The Unlawful Assembly
2nd October 2017 – Halo of Flies Records/ Feast of Tentacles Records
01. Fire Sermon
02. The Abyssal Plain
03. Future Perfect Conditional
04. Emptiness Beneath The Great Emptiness
05. A Litany To Cowards
06. The Ceaseless Arbitrary Choice
07. Held In A Lunar Synthesis
08. Strike Again The Hammer Sings
09. Island Of Cannibal Horses
10. A Thought, Ablaze
The latter half of 2017 has been fantastic for black metal. Only a few months ago we got the excellent Dead Woman’s Ditch record, and now Dawn Ray’d have graced us with their long-awaited debut, following the vitriolic A Thorn, A Blight. Engaging though the EP was, it did beg the question of whether they could expand their violin-studded black metal into a full record without it sounding tired or stretched. Fortunately, we’re in luck.
Dawn Ray’d play vital, anthemic black metal with melancholic accents. There’s a clear influence of English folk music and protest songs, both in the tone of the music and the fiery lyrical content, and there’s a kind of lazy comparison to be made to Skyclad, but the tone and execution are much darker and sharper.
The record flits between feral black metal with meandering violin riffs and atmospheric, tightly-wound quieter songs that hiss with venom. Lulls such as “A Litany To Cowards” are no less foreboding than their ferocious counterparts, making excellent use of layered atmospheres, violin melodies and sparse percussion. A stand-out moment is the call-to-arms of “Fire Sermon” – commanding and anthemic, the “light the fires/ gather the stones” refrain is especially stirring.
This record is proof that black metal can be intelligent without flirting with post-metal or shoegaze. Immediately distinctive, Dawn Ray’d have developed a curious blend of styles and have left room for their own quirks, and have done so without coming across as indulgent. There are some stylistic elements that are especially fitting; there’s a really good balance of clean vocals with harsher styles, and it’s good to see that the softer moments are given space to shine.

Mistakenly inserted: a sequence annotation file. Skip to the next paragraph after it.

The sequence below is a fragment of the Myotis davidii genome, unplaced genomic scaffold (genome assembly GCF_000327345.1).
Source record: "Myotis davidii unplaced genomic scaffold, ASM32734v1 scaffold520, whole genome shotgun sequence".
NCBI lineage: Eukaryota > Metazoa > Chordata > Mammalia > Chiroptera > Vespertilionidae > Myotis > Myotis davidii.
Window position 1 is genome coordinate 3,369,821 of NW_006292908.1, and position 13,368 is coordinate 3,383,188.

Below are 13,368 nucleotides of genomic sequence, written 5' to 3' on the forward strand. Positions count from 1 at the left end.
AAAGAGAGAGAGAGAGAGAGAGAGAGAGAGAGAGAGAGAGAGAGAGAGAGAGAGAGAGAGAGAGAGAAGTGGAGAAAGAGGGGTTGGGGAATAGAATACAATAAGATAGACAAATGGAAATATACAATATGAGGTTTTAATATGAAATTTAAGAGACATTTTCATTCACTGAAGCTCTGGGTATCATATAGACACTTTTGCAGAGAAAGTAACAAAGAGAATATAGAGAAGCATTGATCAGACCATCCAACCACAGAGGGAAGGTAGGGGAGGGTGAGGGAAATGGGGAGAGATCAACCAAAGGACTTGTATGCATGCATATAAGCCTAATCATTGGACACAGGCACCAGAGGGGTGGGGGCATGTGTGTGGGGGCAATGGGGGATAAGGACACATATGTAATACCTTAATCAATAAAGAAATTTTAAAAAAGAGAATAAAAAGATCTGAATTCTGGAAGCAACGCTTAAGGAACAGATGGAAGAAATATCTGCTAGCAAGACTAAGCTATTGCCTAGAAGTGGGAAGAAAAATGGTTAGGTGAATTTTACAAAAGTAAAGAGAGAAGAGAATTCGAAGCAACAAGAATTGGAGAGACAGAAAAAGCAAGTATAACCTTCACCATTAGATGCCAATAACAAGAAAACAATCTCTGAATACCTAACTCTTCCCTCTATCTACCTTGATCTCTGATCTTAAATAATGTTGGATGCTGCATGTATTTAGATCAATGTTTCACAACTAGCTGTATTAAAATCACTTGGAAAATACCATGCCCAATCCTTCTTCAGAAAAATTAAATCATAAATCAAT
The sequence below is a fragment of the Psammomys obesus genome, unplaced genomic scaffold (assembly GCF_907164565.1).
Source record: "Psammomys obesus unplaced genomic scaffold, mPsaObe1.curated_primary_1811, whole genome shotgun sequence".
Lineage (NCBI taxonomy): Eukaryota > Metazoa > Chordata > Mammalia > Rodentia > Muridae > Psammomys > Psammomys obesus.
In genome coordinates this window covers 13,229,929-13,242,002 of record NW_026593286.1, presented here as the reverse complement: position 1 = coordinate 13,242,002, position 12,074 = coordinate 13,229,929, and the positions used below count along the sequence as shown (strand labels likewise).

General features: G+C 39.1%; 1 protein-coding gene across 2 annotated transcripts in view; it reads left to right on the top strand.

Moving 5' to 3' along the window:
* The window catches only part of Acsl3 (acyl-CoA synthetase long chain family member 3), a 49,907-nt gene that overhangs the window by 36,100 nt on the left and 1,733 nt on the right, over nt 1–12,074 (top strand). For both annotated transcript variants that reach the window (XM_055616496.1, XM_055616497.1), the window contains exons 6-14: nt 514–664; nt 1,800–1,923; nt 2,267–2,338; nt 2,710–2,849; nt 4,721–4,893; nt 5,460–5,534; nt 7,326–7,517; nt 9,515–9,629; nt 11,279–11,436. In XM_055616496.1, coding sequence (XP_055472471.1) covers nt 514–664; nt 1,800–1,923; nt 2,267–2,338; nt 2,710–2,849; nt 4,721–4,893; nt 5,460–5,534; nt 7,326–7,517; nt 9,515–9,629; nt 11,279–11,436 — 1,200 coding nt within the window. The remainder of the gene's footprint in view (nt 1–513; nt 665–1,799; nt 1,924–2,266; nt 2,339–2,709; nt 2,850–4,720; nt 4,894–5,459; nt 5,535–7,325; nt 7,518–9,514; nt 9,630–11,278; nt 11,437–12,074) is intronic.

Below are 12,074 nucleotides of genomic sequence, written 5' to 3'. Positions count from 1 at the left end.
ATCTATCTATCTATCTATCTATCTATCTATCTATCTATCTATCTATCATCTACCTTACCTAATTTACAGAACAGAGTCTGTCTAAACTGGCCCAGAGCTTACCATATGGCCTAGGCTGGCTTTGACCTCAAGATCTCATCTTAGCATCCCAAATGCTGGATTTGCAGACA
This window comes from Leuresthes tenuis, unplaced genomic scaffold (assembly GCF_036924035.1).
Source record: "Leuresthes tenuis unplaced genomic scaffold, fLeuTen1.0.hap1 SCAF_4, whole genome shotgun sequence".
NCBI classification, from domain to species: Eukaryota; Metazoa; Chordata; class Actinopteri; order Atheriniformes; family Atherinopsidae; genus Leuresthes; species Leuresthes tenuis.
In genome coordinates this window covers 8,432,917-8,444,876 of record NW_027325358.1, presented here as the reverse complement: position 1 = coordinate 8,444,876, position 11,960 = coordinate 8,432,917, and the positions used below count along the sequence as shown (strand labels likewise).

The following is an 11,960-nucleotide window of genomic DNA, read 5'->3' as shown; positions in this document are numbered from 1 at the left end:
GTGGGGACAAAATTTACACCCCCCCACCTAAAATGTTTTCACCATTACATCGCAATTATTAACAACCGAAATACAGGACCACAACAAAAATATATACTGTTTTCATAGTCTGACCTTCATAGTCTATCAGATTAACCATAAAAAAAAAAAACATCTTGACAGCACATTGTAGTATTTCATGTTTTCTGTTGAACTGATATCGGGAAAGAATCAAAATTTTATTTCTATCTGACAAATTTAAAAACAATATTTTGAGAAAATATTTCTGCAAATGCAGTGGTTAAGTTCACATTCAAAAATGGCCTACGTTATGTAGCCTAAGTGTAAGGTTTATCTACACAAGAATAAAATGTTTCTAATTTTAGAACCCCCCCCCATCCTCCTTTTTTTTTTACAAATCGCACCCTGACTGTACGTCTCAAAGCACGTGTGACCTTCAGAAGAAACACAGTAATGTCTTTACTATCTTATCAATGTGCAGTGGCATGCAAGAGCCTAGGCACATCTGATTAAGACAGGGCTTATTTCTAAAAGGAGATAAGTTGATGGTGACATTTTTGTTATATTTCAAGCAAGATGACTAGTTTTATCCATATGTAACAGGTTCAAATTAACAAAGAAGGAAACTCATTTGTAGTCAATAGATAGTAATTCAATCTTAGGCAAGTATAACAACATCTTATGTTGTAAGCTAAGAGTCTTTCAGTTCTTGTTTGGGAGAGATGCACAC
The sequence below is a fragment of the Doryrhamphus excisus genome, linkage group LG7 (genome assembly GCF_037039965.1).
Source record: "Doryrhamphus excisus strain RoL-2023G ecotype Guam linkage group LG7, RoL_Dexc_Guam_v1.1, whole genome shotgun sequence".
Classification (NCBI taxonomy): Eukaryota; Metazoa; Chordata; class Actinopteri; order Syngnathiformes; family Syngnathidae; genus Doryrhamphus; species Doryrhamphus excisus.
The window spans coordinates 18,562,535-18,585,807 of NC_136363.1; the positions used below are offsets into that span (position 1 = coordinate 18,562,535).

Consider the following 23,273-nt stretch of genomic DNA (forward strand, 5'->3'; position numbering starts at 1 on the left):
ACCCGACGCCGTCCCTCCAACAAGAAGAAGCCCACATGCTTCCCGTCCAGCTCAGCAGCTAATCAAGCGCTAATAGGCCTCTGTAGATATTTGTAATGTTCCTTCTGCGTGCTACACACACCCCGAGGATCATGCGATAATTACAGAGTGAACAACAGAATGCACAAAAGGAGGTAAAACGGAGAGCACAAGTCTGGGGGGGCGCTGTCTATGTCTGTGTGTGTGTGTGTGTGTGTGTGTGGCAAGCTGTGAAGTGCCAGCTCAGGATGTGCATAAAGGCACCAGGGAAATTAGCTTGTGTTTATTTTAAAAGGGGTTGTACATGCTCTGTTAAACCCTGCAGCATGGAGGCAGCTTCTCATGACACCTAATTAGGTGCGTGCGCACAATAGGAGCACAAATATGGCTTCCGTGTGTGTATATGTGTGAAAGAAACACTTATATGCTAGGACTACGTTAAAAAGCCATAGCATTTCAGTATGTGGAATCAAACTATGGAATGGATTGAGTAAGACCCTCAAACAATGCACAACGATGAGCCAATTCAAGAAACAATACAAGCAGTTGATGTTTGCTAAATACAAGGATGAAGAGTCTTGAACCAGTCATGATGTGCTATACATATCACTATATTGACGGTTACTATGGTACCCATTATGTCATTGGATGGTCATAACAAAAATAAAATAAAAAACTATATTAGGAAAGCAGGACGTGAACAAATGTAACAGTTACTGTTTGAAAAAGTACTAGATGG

Dawn Ray’d's politics are essential to their being rather than an aesthetic; their take on black metal is influenced by defiant protest songs as well as being expressed through the lyrics. The resurgence of right-wing black metal is likely to sit uncomfortably for many fans for whom the gulf between the genre’s genesis and it’s present day state is enough to forgive its extreme political leanings. For me, and I’m sure many others, an active voice in opposition to this is something to welcome.
It’d be irresponsible not to mention the radical politics of a band going against the grain in a radical environment, but I want to end on the music; I’m impressed that they’ve taken a high-concept idea and done an excellent job, and I’ve pleased that they’ve developed their sound further since the debut EP. Above all, this record is scrappy and defiant but still accessible; folk protest music was built with solidarity in mind after all.